# Ideal Gas - tank sprung a leak

1. Nov 2, 2011

### format1998

1. The problem statement, all variables and given/known data

A tank with a fixed volume of 0.0800 m3 is filled with an ideal gas at a pressure of 4.00 atmospheres and a temperature of 48.0° C. Due to a small leak, some of the gas leaks out. Later it is found that the pressure in the tank is 3.20 atmospheres when the temperature is 20.0° C. How much of the gas leaked from the tank?

2. Relevant equations

PV=nRT -> n=PV/RT

3. The attempt at a solution

I solved for the initial number of moles using the initial values
n= [(405.2E3 Pa)(0.08m3)]/[(8.314 J/mol*K)(321K)]=12.1463 mol

I thought I could get the final volume by using
(P1*V1)/T1 = (P2*V2)/T2

and after I obtain V2, I thought I could get the number of moles so that i could plug it into n=PV/RT to get the final number of moles left

and then use the initial numbers of moles and subtract the numbers of moles left in order to give me the # of moles that escaped.

But ofcourse, the answer I came up with was ridiculous. I had a higher V2 than V1, which ofcourse doesn't make sense when some of the gas supposedly leaked out into the environment.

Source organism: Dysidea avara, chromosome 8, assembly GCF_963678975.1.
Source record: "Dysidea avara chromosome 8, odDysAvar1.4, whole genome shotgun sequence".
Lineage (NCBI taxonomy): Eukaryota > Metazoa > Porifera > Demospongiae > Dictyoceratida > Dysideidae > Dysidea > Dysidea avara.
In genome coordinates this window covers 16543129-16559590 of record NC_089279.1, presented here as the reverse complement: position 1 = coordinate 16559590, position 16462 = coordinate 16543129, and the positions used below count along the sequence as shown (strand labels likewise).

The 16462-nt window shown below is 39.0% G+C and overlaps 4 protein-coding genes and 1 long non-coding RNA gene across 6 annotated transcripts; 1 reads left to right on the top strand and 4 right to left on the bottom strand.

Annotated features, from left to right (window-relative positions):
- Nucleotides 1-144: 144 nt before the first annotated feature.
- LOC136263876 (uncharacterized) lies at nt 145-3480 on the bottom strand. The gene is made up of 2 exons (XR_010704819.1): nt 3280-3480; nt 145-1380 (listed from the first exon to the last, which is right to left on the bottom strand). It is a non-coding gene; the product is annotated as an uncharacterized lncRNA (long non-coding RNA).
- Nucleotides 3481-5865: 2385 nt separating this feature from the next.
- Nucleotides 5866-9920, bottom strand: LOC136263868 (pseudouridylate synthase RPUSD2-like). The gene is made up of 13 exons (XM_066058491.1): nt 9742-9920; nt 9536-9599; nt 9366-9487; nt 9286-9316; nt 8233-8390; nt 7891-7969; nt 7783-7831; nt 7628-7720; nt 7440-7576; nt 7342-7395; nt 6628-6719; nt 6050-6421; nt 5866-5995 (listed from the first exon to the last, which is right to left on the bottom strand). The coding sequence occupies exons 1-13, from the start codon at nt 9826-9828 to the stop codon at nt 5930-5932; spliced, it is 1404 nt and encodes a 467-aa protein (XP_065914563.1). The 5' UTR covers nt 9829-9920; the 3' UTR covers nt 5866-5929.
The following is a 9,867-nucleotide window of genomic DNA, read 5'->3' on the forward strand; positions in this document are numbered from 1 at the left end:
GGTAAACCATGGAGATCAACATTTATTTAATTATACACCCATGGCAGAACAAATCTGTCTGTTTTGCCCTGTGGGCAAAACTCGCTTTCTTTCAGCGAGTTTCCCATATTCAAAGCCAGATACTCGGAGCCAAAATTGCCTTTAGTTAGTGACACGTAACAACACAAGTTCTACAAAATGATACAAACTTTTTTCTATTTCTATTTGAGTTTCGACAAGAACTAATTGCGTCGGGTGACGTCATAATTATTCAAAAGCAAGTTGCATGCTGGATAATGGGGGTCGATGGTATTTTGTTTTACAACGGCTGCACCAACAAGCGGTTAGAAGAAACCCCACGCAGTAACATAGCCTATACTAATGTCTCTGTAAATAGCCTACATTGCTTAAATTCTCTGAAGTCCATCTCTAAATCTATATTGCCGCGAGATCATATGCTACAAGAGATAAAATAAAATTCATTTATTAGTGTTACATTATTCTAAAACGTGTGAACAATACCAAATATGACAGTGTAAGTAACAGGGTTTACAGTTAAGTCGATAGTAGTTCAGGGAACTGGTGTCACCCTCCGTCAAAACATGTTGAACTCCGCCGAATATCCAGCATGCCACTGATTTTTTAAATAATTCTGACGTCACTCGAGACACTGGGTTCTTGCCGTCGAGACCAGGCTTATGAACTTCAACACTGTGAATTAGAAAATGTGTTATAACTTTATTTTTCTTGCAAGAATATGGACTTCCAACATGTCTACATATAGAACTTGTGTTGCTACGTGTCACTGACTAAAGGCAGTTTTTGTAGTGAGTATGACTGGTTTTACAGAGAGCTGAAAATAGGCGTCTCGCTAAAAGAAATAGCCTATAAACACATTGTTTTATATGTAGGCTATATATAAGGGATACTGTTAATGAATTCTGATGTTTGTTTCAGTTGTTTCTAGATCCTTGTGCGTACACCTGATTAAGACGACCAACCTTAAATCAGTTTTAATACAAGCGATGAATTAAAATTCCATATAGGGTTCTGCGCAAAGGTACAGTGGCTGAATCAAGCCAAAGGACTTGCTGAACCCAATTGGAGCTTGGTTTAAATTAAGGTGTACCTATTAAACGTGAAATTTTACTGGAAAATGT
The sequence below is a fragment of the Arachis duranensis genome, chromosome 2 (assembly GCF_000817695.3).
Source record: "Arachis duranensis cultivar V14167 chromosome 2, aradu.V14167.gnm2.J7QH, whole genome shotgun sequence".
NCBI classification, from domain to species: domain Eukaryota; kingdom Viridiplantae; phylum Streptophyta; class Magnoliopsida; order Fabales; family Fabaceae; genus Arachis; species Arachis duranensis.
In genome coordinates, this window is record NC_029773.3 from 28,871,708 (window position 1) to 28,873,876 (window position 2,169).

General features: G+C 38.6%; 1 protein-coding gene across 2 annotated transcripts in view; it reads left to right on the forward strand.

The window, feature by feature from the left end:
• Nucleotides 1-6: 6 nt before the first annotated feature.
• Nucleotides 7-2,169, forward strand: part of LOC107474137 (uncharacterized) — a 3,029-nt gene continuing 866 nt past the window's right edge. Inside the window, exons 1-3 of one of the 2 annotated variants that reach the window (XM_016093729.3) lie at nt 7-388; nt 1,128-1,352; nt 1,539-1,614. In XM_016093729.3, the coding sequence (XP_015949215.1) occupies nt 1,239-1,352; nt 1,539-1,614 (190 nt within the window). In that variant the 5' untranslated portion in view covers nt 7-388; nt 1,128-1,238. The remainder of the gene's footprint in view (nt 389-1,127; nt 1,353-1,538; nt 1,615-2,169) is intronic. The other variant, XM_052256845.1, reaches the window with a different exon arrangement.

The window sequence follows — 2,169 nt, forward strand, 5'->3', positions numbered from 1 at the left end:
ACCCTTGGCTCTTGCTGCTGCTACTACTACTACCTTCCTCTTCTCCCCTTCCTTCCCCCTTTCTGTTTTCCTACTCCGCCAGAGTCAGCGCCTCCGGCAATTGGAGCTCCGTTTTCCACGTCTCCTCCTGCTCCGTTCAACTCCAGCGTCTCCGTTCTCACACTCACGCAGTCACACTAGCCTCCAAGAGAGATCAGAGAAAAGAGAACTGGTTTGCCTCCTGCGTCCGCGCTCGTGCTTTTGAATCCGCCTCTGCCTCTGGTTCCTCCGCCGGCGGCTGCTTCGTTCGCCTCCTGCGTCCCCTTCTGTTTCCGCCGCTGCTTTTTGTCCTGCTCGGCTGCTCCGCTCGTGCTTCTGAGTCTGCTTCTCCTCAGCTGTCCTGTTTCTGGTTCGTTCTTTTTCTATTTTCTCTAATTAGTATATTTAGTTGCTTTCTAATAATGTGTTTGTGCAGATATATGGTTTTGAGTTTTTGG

1. The problem statement, all variables and given/known data

2. Relevant equations

3. The attempt at a solution

2. Nov 2, 2011

### Andrew Mason

You are just interested in knowing the number of moles of gas still in the tank - so that is the final volume. Since you know the final P, V and T, just determine the final n from that.

You can only use PV/T = constant (=nR) if n is constant. But n is obviously not constant in this case.

AM

3. Nov 2, 2011

### format1998

Even though some of the gas leaked out into the environment, the final Volume of the gas remains as 0.08 m3? Is this what you mean by knowing the final Volume?

4. Nov 3, 2011

### Andrew Mason

Yes. The pressure and temperature given (3.2 atm and 20C) is of the gas that is left in the tank after the leak occurs.

AM

5. Nov 3, 2011

### ehild

You certainly have learnt that the gas always fills the whole space available in the container. Gases do not have own volume: The volume is that of the container.

ehild

6. Nov 4, 2011

### format1998

Thank you to both of you :)